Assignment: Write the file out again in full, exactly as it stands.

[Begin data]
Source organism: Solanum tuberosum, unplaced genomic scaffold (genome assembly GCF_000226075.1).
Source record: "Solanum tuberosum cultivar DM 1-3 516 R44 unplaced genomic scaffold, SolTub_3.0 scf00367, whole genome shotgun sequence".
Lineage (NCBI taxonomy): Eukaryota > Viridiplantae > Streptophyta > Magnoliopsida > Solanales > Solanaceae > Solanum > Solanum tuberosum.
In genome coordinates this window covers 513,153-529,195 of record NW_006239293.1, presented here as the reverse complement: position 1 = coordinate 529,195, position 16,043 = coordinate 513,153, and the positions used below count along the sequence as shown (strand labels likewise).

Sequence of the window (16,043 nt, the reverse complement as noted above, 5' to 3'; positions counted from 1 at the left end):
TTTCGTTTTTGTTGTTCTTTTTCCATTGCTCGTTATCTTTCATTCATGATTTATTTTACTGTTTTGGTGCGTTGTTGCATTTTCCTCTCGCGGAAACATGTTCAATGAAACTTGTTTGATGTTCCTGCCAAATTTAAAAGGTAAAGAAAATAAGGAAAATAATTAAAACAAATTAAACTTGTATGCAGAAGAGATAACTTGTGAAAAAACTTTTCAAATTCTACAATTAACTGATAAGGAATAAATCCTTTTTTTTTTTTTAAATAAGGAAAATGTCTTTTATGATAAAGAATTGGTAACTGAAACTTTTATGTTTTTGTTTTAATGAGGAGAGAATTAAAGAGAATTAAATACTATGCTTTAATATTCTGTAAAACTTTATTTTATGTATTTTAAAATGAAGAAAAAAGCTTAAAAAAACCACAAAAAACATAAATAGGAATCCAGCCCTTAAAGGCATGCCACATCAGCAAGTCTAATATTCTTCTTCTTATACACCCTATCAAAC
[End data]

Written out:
Source organism: Solanum tuberosum, unplaced genomic scaffold (genome assembly GCF_000226075.1).
Source record: "Solanum tuberosum cultivar DM 1-3 516 R44 unplaced genomic scaffold, SolTub_3.0 scf00367, whole genome shotgun sequence".
Lineage (NCBI taxonomy): Eukaryota > Viridiplantae > Streptophyta > Magnoliopsida > Solanales > Solanaceae > Solanum > Solanum tuberosum.
In genome coordinates this window covers 513,153-529,195 of record NW_006239293.1, presented here as the reverse complement: position 1 = coordinate 529,195, position 16,043 = coordinate 513,153, and the positions used below count along the sequence as shown (strand labels likewise).

Sequence of the window (16,043 nt, the reverse complement as noted above, 5' to 3'; positions counted from 1 at the left end):
TTTCGTTTTTGTTGTTCTTTTTCCATTGCTCGTTATCTTTCATTCATGATTTATTTTACTGTTTTGGTGCGTTGTTGCATTTTCCTCTCGCGGAAACATGTTCAATGAAACTTGTTTGATGTTCCTGCCAAATTTAAAAGGTAAAGAAAATAAGGAAAATAATTAAAACAAATTAAACTTGTATGCAGAAGAGATAACTTGTGAAAAAACTTTTCAAATTCTACAATTAACTGATAAGGAATAAATCCTTTTTTTTTTTTTAAATAAGGAAAATGTCTTTTATGATAAAGAATTGGTAACTGAAACTTTTATGTTTTTGTTTTAATGAGGAGAGAATTAAAGAGAATTAAATACTATGCTTTAATATTCTGTAAAACTTTATTTTATGTATTTTAAAATGAAGAAAAAAGCTTAAAAAAACCACAAAAAACATAAATAGGAATCCAGCCCTTAAAGGCATGCCACATCAGCAAGTCTAATATTCTTCTTCTTATACACCCTATCAAAC